As a second (and final) side note: As a side note, I’m over 155 days in before buying my first game with “Avatar” in the title. This despite the XBLIG channel’s (undeserved) reputation for being mostly avatar/zombie games.

Click here to download “Avatar Adventurers Online”, and then please come back after playing to rate the game.

Know someone else who would want to read the review, or rate the game? “Share This” and invite them to.

  1. AaoSociety says:

    The game is awsome, i wish more people played it however.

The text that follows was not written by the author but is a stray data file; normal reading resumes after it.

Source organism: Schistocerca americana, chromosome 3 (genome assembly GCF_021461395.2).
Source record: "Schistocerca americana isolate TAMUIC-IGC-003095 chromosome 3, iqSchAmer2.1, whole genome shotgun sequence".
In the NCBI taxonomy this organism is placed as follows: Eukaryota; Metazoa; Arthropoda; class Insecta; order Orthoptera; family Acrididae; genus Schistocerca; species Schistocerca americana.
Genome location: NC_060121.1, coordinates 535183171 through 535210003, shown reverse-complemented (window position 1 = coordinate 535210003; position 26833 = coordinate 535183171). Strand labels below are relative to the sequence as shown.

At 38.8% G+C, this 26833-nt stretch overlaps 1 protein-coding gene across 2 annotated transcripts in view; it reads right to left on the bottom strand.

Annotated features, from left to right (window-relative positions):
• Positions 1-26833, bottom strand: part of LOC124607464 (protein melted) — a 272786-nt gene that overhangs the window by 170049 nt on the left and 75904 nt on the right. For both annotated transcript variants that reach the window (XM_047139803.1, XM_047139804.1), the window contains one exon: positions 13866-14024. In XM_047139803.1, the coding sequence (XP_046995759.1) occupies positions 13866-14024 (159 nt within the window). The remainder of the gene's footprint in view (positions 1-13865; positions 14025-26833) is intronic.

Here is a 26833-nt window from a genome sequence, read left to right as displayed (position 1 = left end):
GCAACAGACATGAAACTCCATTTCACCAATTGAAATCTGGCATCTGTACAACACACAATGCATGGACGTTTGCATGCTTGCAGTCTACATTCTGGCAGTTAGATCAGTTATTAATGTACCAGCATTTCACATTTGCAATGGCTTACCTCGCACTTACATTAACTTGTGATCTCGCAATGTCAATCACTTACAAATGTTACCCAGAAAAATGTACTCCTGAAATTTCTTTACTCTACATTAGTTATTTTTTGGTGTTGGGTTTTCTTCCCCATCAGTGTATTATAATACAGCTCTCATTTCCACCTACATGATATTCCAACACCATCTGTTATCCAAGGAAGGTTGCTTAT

• I ran into the “I wish more people played it” problem on the original Xbox with Crimson Skies. It was a hot game where it seemed like everyone was playing it when it came out, but a year later it was a ghost town like many XBLIG titles. What I ended up doing was trimming down my friends list to just those I knew well, and then started rebuilding it around Crimson Skies. Every time I would meet someone on the game I would friend them; before long, I had a long list of people I could invite to join me in the game. They had the game but didn’t play it often; I was able to get them to put the disc in more often and get games going almost whenever I wanted. People searching out other prospective players in online forums could replace and/or supplement this strategy, but to the same end result, for XBLIG.